Archive for March 3rd, 2012

March 3, 2012

Rakesh Khanna and Rashmi Ruth Devadasan (ed.), The Obliterary Journal

A version of this appeared in today’s Indian Express.



“Obliterate Literature!” proclaims an anthropomorphised danger sign in the foreword to The Obliterary Journal. In comic format, a Mayan glyph, a Chinese seal script character and the abovementioned sign (warning of nearby ionizing radiation) argue for the eradication of literature that relies too heavily on text. They are crushed by an army of alphabets, but manage to squeak out one last message of defiance.

If The Obliterary Journal doesn’t quite do away with words entirely, the twenty pieces of which the book is composed do generally manage to relegate them to the background. Some pieces contain no words at all – notably Vidhyun Sabhaney’s “Gurk”. “Dhool Ghoul”, by Rashmi Ruth Devadasan and B. Anitha, is a collection of alarming images – skulls (complete with long, plaited hair, mallipoo and pottu) and blood-stained roses. Amitabh Kumar’s story uses a symbol for its title. “Kovai Gay Story” by Bharat Murthy only incorporates words in its framing narrative. Even in the comparatively straightforward exerpt from Yukichi Yamamatsu’s Stupid Guy Goes to India, the narrator’s incomprehension of the languages around him is depicted in speech bubbles filled with meaningless symbols.

Somdutt Sarkar shifts the focus from letters to numbers with his illustrated riddles from Bhaskaracharya’s Lilavati; if you notice the words at all, it’s to wonder why the English translations take up so much more space than the original Sanskrit versions.

It’s fascinating to see the extent to which The Obliterary Journal exists outside its own pages. This is a printed book, and therefore words and pictures are the most it can do. But both the cover and the table of contents are presented in the form of signs painted on physical walls by S. Venkataraman and photographed for the book. A large proportion of the book consists of pictures of street art – such as Tammo Schuringa and Paul Faber’s “Exerpts from Shaved Ice & Wild Buses: Street Art from Suriname”. There are all sorts of unlikely motifs here – Bollywood actors and international politicians jostle for space next to Bob Marley and Wailers, Che and the golden gate bridge. Zen Marie’s “Autoraj” is another collection of photographs documenting a project that exists far more in public space than it does within the confines of this book.

And then there’s “The Nayagarh Incident”. In 1947 the Princely State of Nayagarh was witness to an alien invasion. Of course, the nation was going through other significant events in 1947, and this incident passed almost unnoticed (though events in Roswell, New Mexico only a few weeks later would become the staple of conspiracies for decades afterwards). The only real record we have of the Nayagarh Incident consists of a series of unlikely looking creatures in the traditional talapatra chitra art of the area. Sri Pachanana Moharana’s amazing palm leaf etchings of robots really exist – the journal only contains photographs of this remarkable art.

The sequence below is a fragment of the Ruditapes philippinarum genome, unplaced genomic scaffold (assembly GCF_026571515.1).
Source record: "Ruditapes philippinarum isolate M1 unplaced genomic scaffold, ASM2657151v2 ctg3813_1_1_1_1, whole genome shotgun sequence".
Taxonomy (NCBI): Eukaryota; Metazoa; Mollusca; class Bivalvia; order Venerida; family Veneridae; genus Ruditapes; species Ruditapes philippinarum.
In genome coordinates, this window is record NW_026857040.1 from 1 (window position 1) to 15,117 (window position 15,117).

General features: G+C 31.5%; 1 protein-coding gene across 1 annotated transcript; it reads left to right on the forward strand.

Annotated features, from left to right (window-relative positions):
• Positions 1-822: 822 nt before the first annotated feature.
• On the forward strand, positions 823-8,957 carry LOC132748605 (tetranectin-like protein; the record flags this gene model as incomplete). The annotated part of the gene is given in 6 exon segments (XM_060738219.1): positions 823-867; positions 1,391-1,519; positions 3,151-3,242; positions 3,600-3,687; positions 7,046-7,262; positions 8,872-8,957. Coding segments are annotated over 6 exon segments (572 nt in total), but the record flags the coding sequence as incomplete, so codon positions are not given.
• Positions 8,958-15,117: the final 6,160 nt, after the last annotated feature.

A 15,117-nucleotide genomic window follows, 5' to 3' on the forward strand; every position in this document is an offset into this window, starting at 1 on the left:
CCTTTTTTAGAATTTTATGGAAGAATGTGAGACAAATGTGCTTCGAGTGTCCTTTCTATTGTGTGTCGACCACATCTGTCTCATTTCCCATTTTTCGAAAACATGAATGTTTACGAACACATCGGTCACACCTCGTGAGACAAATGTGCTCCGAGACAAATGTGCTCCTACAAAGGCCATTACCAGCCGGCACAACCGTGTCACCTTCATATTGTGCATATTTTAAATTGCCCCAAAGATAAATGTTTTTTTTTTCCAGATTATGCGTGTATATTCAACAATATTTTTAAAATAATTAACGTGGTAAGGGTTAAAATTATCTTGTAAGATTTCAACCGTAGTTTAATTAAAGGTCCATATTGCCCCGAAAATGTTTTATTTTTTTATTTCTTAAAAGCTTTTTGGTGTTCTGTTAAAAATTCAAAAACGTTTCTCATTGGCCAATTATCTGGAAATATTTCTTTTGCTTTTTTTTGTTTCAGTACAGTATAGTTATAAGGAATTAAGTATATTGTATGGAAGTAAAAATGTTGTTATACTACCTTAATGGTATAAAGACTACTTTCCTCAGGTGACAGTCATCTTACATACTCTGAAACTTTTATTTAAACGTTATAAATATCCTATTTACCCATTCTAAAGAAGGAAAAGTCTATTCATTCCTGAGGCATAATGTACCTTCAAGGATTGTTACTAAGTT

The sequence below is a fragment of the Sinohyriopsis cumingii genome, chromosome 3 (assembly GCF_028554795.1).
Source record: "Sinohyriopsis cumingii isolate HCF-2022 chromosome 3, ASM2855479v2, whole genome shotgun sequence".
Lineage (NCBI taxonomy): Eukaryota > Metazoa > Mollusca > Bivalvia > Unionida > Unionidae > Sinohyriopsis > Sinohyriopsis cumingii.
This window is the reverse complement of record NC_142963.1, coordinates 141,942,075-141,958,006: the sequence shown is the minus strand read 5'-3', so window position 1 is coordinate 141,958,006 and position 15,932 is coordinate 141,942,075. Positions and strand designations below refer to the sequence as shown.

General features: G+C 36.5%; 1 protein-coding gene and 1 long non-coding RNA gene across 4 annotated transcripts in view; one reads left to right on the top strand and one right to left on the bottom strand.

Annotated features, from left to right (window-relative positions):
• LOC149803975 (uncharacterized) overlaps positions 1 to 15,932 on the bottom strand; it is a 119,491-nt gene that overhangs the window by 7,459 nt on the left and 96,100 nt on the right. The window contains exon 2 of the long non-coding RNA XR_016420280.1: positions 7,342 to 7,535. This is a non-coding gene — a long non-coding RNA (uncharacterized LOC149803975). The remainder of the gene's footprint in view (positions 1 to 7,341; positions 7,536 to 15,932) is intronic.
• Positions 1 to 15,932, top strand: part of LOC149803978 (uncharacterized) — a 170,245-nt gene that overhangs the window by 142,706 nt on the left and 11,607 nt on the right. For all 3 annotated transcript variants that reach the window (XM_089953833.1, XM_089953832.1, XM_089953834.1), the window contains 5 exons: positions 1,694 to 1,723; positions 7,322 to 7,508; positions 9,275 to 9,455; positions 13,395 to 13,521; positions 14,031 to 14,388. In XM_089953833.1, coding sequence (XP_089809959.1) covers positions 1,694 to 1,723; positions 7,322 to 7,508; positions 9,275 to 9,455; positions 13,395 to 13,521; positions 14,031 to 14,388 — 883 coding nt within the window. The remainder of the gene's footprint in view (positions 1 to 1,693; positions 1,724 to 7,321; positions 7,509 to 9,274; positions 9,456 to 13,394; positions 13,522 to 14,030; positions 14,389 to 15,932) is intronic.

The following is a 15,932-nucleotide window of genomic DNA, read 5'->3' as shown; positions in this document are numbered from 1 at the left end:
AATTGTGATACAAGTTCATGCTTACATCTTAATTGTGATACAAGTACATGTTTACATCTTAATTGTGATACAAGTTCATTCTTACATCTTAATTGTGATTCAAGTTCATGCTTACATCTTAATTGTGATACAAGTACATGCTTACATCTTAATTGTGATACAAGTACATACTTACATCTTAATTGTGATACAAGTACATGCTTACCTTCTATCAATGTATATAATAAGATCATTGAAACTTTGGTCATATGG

Another section is dedicated to the Hand Painted Type project started by Hanif Kureishi, and focuses on archiving the various typefaces produced by roadside painters. If this section is text-heavy, it is so in a way that renders the text (or what it says) irrelevant, turning alphabets into convenient shapes. “Danger Taxi Book Post” collects photographs of hand-lettering. The authorship of “Twenty-Three from the One Gross” is credited to an inanimate object, “durrrrk mixer grinder serial no. 30277XM03”. It is soon clear that these short “stories” (ranging from a couple of words to a paragraph) are randomly generated. What meaning there is, then, is in Malavika P.C’s art.

What we have, then, is a strange mixture. The Obliterary Journal features a number of quite conventional (though usually excellent) graphic pieces – such as Amruta Patil’s “Atlantis”, Roney Devassia’s “Karuna Bhavanam”, Orijit Sen’s almost wordless “Emerald Apsara” and the promising extract from Jai Undurti and Harsho Mohan Chattoraj’s Hyderabad Graphic Novel. But it also functions as a record of a number of forms of literature that cannot by definition be contained within a printed book – reminding us of them, but also setting itself up to fail at depicting them. Which makes the whole enterprise (depending on where you stand) either spectacularly ill-conceived or utterly wonderful.